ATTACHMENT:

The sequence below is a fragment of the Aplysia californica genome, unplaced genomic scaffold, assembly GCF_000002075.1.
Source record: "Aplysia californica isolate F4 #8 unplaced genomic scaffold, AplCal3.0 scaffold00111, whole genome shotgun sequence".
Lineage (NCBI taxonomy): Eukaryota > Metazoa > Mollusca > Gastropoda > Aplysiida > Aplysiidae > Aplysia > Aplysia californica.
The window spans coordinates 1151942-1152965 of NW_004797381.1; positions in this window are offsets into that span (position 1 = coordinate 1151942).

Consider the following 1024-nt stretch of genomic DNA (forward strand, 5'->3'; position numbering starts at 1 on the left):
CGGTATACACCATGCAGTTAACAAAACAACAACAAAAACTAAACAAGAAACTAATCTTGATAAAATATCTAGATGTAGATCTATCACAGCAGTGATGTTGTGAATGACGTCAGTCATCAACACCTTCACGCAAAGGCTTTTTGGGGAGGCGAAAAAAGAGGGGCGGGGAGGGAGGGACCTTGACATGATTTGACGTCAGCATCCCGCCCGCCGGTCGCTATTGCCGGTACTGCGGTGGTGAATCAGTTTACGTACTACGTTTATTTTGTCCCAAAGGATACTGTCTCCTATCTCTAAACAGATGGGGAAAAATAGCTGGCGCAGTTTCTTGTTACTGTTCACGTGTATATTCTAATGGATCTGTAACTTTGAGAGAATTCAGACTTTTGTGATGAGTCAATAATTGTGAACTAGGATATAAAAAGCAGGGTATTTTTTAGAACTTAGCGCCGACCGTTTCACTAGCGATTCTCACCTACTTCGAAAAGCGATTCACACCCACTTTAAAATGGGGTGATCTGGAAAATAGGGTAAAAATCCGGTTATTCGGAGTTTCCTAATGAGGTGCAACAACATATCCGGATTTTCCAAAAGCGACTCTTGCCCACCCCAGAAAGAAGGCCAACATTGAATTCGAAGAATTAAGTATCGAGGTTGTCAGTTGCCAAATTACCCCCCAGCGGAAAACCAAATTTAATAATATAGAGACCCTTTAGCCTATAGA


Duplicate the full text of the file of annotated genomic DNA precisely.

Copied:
The sequence below is a fragment of the Aplysia californica genome, unplaced genomic scaffold, assembly GCF_000002075.1.
Source record: "Aplysia californica isolate F4 #8 unplaced genomic scaffold, AplCal3.0 scaffold00111, whole genome shotgun sequence".
Lineage (NCBI taxonomy): Eukaryota > Metazoa > Mollusca > Gastropoda > Aplysiida > Aplysiidae > Aplysia > Aplysia californica.
The window spans coordinates 1151942-1152965 of NW_004797381.1; positions in this window are offsets into that span (position 1 = coordinate 1151942).

Consider the following 1024-nt stretch of genomic DNA (forward strand, 5'->3'; position numbering starts at 1 on the left):
CGGTATACACCATGCAGTTAACAAAACAACAACAAAAACTAAACAAGAAACTAATCTTGATAAAATATCTAGATGTAGATCTATCACAGCAGTGATGTTGTGAATGACGTCAGTCATCAACACCTTCACGCAAAGGCTTTTTGGGGAGGCGAAAAAAGAGGGGCGGGGAGGGAGGGACCTTGACATGATTTGACGTCAGCATCCCGCCCGCCGGTCGCTATTGCCGGTACTGCGGTGGTGAATCAGTTTACGTACTACGTTTATTTTGTCCCAAAGGATACTGTCTCCTATCTCTAAACAGATGGGGAAAAATAGCTGGCGCAGTTTCTTGTTACTGTTCACGTGTATATTCTAATGGATCTGTAACTTTGAGAGAATTCAGACTTTTGTGATGAGTCAATAATTGTGAACTAGGATATAAAAAGCAGGGTATTTTTTAGAACTTAGCGCCGACCGTTTCACTAGCGATTCTCACCTACTTCGAAAAGCGATTCACACCCACTTTAAAATGGGGTGATCTGGAAAATAGGGTAAAAATCCGGTTATTCGGAGTTTCCTAATGAGGTGCAACAACATATCCGGATTTTCCAAAAGCGACTCTTGCCCACCCCAGAAAGAAGGCCAACATTGAATTCGAAGAATTAAGTATCGAGGTTGTCAGTTGCCAAATTACCCCCCAGCGGAAAACCAAATTTAATAATATAGAGACCCTTTAGCCTATAGA